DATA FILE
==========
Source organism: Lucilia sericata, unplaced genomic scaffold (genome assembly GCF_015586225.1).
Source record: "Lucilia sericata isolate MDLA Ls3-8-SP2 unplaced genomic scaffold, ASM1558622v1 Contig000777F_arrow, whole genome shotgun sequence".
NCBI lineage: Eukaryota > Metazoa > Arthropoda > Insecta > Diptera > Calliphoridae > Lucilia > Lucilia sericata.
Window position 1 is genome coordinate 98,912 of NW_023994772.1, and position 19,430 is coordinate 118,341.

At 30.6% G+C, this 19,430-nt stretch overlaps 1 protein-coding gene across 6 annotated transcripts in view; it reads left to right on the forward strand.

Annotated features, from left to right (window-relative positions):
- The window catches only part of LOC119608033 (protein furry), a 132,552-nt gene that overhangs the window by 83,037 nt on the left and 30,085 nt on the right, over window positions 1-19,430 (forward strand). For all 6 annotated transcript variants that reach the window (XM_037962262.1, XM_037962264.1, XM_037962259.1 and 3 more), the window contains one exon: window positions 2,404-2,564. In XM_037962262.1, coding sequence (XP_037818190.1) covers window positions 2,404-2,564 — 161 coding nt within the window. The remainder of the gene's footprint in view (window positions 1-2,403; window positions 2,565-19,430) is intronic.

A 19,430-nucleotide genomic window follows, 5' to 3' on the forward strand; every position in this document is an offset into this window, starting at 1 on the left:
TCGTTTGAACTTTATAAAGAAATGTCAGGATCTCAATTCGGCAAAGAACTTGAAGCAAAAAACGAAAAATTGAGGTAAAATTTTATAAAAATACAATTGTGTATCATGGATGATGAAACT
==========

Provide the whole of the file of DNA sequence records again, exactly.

Source organism: Lucilia sericata, unplaced genomic scaffold (genome assembly GCF_015586225.1).
Source record: "Lucilia sericata isolate MDLA Ls3-8-SP2 unplaced genomic scaffold, ASM1558622v1 Contig000777F_arrow, whole genome shotgun sequence".
NCBI lineage: Eukaryota > Metazoa > Arthropoda > Insecta > Diptera > Calliphoridae > Lucilia > Lucilia sericata.
Window position 1 is genome coordinate 98,912 of NW_023994772.1, and position 19,430 is coordinate 118,341.

At 30.6% G+C, this 19,430-nt stretch overlaps 1 protein-coding gene across 6 annotated transcripts in view; it reads left to right on the forward strand.

Annotated features, from left to right (window-relative positions):
- The window catches only part of LOC119608033 (protein furry), a 132,552-nt gene that overhangs the window by 83,037 nt on the left and 30,085 nt on the right, over window positions 1-19,430 (forward strand). For all 6 annotated transcript variants that reach the window (XM_037962262.1, XM_037962264.1, XM_037962259.1 and 3 more), the window contains one exon: window positions 2,404-2,564. In XM_037962262.1, coding sequence (XP_037818190.1) covers window positions 2,404-2,564 — 161 coding nt within the window. The remainder of the gene's footprint in view (window positions 1-2,403; window positions 2,565-19,430) is intronic.

A 19,430-nucleotide genomic window follows, 5' to 3' on the forward strand; every position in this document is an offset into this window, starting at 1 on the left:
TCGTTTGAACTTTATAAAGAAATGTCAGGATCTCAATTCGGCAAAGAACTTGAAGCAAAAAACGAAAAATTGAGGTAAAATTTTATAAAAATACAATTGTGTATCATGGATGATGAAACT